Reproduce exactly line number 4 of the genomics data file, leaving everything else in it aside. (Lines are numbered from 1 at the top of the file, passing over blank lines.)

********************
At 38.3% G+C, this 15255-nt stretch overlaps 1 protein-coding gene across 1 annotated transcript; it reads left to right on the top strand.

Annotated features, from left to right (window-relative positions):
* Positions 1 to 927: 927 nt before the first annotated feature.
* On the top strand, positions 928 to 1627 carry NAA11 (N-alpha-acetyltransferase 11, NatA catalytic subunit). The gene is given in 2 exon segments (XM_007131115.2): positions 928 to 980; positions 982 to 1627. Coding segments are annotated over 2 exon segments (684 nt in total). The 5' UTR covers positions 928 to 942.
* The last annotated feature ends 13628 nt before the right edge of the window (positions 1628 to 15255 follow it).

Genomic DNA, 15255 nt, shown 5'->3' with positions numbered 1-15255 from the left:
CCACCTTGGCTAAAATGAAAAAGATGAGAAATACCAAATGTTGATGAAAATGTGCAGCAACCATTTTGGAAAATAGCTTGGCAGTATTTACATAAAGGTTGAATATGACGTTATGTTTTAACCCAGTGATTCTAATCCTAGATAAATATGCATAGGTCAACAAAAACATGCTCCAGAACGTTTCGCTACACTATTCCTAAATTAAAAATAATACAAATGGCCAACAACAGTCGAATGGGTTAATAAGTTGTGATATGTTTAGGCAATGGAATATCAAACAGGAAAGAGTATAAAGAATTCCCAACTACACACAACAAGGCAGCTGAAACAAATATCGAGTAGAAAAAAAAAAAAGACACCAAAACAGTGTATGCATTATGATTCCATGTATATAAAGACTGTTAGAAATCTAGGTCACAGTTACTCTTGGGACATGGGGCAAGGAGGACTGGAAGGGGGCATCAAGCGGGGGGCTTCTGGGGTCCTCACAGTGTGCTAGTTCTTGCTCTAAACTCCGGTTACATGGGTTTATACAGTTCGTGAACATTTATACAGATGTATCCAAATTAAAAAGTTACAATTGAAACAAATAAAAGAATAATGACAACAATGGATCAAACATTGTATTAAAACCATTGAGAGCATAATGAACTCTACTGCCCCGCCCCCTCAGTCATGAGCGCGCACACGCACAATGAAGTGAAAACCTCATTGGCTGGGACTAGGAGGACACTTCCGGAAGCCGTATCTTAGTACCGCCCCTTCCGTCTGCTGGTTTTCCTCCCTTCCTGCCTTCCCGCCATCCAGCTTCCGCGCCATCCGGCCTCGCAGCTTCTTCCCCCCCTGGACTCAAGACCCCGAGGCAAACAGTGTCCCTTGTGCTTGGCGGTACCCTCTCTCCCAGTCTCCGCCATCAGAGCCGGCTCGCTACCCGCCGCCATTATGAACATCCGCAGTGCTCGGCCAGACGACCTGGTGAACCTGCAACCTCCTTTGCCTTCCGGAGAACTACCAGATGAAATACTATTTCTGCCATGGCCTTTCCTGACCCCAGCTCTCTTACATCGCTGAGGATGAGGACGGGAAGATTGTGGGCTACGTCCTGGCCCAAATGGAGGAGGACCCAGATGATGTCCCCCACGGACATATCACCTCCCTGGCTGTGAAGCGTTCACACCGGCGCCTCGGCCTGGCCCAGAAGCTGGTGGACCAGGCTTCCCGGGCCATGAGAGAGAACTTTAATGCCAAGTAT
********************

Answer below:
* On the top strand, positions 928 to 1627 carry NAA11 (N-alpha-acetyltransferase 11, NatA catalytic subunit). The gene is given in 2 exon segments (XM_007131115.2): positions 928 to 980; positions 982 to 1627. Coding segments are annotated over 2 exon segments (684 nt in total). The 5' UTR covers positions 928 to 942.